Commentary on Political Economy

Wednesday 20 March 2024


 Banks wonder whether to beat private credit upstarts — or join them

Mar 21, 2024

The ascendance of private credit into mainstream finance has reached its logical endpoint: a courthouse in Mecklenburg County, North Carolina.

Barings, the asset manager housed within insurer Mass Mutual, has sued an upstart private credit platform, Corinthia Global Management, over charges the latter improperly poached several debt investors at Barings.

Such employment disputes between firms are hardly unusual in finance. And Corinthia is just the latest to take advantage of the private credit boom.

The ironic quirk, however, is that this newcomer is backed by Japan’s Nomura, a traditional bank private credit has been designed to displace.

The financing packages that typically back billion-dollar leveraged buyouts are known as “broadly syndicated loans”. Traditional deposit-taking banks originate these leveraged loans and parcel them out to specialist funds including so-called collateralised loan obligations. Historically, it has been a standardised if lucrative product.

So-called direct lending deals match a specialist fund that bilaterally offers corporate loans that are typically held to maturity. This is not a new structure.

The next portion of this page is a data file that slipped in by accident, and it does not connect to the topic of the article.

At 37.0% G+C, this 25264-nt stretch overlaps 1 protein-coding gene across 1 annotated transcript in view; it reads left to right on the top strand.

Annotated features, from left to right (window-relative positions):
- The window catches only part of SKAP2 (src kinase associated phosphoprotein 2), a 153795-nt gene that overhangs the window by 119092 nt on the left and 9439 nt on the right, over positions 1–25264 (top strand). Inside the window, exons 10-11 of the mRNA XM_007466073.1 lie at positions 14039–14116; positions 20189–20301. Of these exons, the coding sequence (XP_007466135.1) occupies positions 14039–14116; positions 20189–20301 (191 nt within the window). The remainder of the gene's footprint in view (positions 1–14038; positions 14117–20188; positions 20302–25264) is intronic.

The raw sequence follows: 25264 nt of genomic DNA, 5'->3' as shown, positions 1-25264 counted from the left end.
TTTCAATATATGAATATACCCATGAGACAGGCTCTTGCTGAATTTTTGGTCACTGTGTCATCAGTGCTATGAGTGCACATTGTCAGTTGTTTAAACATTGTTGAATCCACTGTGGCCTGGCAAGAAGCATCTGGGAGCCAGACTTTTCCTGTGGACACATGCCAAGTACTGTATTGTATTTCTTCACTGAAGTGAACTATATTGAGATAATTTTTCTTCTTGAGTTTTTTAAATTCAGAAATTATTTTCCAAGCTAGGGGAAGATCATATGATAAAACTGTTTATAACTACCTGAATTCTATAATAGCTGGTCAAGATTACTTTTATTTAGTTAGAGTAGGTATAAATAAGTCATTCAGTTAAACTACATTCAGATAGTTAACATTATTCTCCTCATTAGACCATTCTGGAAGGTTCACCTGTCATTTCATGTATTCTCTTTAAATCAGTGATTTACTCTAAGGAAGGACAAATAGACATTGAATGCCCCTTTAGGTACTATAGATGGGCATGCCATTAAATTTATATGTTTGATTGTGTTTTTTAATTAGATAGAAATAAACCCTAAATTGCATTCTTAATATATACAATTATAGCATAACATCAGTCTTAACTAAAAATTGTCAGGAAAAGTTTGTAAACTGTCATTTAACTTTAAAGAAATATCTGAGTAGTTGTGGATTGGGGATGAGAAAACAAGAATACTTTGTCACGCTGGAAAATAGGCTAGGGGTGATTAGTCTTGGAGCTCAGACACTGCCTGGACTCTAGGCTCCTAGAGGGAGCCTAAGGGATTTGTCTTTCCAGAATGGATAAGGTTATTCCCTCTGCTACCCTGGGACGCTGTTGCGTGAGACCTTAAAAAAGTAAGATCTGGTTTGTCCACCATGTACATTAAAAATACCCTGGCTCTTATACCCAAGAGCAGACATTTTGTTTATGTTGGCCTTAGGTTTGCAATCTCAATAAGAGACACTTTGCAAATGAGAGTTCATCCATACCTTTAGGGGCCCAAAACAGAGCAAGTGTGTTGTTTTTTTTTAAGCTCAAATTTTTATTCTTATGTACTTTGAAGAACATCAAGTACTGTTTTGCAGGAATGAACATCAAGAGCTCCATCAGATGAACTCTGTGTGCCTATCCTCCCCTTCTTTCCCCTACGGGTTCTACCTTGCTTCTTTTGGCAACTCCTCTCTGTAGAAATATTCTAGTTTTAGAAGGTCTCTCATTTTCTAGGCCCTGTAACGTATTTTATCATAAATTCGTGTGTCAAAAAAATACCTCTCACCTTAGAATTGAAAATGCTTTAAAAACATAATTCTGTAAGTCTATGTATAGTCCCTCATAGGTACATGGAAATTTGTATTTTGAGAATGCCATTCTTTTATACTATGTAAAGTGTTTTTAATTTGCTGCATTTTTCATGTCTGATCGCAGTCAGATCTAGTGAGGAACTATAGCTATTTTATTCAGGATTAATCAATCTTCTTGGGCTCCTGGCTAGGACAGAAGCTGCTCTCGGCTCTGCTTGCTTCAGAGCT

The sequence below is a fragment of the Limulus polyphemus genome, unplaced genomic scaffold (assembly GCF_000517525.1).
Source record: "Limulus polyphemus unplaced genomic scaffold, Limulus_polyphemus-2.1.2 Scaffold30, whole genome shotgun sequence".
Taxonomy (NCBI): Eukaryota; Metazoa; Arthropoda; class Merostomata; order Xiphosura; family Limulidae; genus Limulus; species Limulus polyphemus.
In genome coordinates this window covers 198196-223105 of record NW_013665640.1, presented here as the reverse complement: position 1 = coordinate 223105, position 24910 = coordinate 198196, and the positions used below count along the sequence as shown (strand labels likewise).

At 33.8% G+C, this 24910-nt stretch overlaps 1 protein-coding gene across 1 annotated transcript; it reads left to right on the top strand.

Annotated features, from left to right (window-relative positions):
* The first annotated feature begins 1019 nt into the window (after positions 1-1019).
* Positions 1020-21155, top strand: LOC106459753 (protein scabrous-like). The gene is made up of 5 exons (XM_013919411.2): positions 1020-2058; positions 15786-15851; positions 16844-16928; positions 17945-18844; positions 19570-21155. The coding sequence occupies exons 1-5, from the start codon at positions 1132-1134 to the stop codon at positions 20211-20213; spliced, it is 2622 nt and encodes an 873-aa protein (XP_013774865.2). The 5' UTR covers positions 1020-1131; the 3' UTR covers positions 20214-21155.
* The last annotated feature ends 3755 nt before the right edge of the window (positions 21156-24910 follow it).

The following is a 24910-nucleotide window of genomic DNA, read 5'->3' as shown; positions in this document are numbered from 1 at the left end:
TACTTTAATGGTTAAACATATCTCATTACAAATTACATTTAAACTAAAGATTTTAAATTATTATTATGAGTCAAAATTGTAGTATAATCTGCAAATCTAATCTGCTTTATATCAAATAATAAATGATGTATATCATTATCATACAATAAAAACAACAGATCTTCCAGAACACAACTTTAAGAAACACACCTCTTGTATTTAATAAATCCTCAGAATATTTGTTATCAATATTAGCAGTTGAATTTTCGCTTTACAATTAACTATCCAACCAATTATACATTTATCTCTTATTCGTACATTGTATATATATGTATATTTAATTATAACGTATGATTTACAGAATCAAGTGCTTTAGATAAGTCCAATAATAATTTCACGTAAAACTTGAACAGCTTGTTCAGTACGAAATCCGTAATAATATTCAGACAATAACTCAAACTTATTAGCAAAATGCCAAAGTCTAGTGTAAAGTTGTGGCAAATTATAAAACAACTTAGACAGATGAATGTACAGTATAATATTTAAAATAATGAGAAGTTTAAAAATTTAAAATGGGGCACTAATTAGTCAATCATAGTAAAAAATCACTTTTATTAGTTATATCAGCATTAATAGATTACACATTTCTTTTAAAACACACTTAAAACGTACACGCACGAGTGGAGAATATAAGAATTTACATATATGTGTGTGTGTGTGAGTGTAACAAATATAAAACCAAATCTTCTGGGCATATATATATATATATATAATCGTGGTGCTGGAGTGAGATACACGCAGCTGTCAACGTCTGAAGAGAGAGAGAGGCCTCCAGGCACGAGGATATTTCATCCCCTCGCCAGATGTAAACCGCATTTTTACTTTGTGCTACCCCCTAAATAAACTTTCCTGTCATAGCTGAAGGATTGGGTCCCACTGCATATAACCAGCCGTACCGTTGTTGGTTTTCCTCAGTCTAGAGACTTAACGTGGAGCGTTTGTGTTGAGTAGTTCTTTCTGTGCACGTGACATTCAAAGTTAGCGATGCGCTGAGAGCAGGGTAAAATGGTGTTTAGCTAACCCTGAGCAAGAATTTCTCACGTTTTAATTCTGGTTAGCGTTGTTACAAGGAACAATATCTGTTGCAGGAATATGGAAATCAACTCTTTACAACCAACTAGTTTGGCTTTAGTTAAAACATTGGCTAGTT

Traditional private equity firms in the past five years have however raised mega private credit funds that can go head-to-head with the bank-originated syndicated loans extended to companies of in effect any size. Data shows that this direct lending market now has $800bn of assets under management, compared with about $1.4tn of syndicated loans outstanding.

Still, rather than simply competing head-to-head with private credit, banks have decided they must embrace the new world. Private credit deals, in addition to generating interest income, also charge management fees to limited partners. The deals are often complex and companies increasingly want sophisticated financing solutions.

Each side will have to decide how much to co-operate and how much to compete. Banks, for example, already provide “back” leverage to private credit funds to juice their firepower. Providing talent in a midnight raid, however, might be a bridge too far.

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